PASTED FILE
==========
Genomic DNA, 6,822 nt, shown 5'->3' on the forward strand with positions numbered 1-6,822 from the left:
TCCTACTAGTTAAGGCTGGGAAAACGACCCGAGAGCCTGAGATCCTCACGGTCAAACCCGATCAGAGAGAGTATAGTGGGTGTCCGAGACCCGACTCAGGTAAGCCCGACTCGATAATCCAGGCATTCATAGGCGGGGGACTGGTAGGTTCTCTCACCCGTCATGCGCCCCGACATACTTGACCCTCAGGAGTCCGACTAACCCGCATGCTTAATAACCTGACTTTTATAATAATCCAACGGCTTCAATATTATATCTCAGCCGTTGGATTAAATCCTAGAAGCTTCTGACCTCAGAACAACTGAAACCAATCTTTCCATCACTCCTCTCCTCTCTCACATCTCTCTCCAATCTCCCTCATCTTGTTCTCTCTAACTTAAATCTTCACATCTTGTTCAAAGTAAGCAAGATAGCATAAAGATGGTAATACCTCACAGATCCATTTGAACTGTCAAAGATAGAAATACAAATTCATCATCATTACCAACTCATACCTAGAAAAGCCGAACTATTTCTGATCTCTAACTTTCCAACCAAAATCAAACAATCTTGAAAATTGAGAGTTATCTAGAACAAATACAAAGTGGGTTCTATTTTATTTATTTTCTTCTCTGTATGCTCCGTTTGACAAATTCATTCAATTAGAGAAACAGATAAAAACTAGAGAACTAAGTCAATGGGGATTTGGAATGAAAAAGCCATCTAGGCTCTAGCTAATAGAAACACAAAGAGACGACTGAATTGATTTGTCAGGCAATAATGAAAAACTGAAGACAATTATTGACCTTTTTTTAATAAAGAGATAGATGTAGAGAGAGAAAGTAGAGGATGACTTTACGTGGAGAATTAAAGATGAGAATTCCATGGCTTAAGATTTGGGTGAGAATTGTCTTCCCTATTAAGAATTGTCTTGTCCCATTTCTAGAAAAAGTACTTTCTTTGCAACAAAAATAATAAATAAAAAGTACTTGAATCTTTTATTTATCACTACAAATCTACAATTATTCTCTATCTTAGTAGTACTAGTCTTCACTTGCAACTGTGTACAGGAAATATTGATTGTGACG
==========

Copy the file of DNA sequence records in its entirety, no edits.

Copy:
Genomic DNA, 6,822 nt, shown 5'->3' on the forward strand with positions numbered 1-6,822 from the left:
TCCTACTAGTTAAGGCTGGGAAAACGACCCGAGAGCCTGAGATCCTCACGGTCAAACCCGATCAGAGAGAGTATAGTGGGTGTCCGAGACCCGACTCAGGTAAGCCCGACTCGATAATCCAGGCATTCATAGGCGGGGGACTGGTAGGTTCTCTCACCCGTCATGCGCCCCGACATACTTGACCCTCAGGAGTCCGACTAACCCGCATGCTTAATAACCTGACTTTTATAATAATCCAACGGCTTCAATATTATATCTCAGCCGTTGGATTAAATCCTAGAAGCTTCTGACCTCAGAACAACTGAAACCAATCTTTCCATCACTCCTCTCCTCTCTCACATCTCTCTCCAATCTCCCTCATCTTGTTCTCTCTAACTTAAATCTTCACATCTTGTTCAAAGTAAGCAAGATAGCATAAAGATGGTAATACCTCACAGATCCATTTGAACTGTCAAAGATAGAAATACAAATTCATCATCATTACCAACTCATACCTAGAAAAGCCGAACTATTTCTGATCTCTAACTTTCCAACCAAAATCAAACAATCTTGAAAATTGAGAGTTATCTAGAACAAATACAAAGTGGGTTCTATTTTATTTATTTTCTTCTCTGTATGCTCCGTTTGACAAATTCATTCAATTAGAGAAACAGATAAAAACTAGAGAACTAAGTCAATGGGGATTTGGAATGAAAAAGCCATCTAGGCTCTAGCTAATAGAAACACAAAGAGACGACTGAATTGATTTGTCAGGCAATAATGAAAAACTGAAGACAATTATTGACCTTTTTTTAATAAAGAGATAGATGTAGAGAGAGAAAGTAGAGGATGACTTTACGTGGAGAATTAAAGATGAGAATTCCATGGCTTAAGATTTGGGTGAGAATTGTCTTCCCTATTAAGAATTGTCTTGTCCCATTTCTAGAAAAAGTACTTTCTTTGCAACAAAAATAATAAATAAAAAGTACTTGAATCTTTTATTTATCACTACAAATCTACAATTATTCTCTATCTTAGTAGTACTAGTCTTCACTTGCAACTGTGTACAGGAAATATTGATTGTGACG